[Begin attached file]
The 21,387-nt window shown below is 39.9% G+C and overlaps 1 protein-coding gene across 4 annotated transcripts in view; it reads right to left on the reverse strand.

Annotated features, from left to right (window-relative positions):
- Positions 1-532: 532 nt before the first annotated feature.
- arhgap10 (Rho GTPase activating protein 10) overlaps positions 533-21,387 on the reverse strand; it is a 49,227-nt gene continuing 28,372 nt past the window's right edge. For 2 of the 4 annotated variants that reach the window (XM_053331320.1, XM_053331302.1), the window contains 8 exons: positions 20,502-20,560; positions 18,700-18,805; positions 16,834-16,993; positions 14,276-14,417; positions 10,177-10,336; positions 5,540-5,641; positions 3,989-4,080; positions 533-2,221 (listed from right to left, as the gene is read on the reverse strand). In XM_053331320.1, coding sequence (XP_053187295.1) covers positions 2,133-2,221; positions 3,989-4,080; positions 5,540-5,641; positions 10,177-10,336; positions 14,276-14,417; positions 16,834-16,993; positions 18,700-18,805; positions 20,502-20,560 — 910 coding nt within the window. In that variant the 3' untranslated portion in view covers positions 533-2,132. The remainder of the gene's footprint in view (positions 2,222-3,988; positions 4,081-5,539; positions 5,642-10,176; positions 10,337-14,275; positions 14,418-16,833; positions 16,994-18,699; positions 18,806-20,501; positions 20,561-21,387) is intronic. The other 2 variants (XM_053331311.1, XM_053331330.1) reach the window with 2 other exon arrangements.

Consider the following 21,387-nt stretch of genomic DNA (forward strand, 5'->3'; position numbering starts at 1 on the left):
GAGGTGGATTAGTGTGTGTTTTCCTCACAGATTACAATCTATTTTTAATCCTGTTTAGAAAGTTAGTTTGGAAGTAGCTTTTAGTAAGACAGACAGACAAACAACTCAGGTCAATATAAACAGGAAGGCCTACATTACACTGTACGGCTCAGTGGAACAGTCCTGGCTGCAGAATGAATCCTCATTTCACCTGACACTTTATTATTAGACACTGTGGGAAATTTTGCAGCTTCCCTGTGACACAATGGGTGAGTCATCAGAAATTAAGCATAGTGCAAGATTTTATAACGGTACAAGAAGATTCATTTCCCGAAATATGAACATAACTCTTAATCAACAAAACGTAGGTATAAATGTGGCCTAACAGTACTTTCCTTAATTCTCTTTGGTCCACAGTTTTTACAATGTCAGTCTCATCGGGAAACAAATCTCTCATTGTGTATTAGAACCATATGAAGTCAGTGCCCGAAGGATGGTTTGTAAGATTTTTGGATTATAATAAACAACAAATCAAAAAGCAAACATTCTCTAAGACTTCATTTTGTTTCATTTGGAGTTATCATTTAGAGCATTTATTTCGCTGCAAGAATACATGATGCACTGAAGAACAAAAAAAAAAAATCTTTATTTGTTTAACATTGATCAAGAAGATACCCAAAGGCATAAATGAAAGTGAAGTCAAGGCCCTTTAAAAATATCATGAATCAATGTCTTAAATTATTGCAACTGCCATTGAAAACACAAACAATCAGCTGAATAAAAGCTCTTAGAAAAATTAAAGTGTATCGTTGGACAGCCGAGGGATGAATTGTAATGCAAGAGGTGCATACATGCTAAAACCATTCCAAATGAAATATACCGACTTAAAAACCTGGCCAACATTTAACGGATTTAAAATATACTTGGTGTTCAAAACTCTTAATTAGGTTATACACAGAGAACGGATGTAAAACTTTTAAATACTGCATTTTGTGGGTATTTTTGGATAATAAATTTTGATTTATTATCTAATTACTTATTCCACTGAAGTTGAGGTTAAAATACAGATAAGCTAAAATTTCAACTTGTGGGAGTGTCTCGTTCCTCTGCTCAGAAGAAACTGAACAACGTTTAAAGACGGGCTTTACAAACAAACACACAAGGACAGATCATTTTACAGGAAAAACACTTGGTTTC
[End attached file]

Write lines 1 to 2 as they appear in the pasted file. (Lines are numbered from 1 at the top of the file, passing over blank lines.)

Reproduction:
The 21,387-nt window shown below is 39.9% G+C and overlaps 1 protein-coding gene across 4 annotated transcripts in view; it reads right to left on the reverse strand.

Annotated features, from left to right (window-relative positions):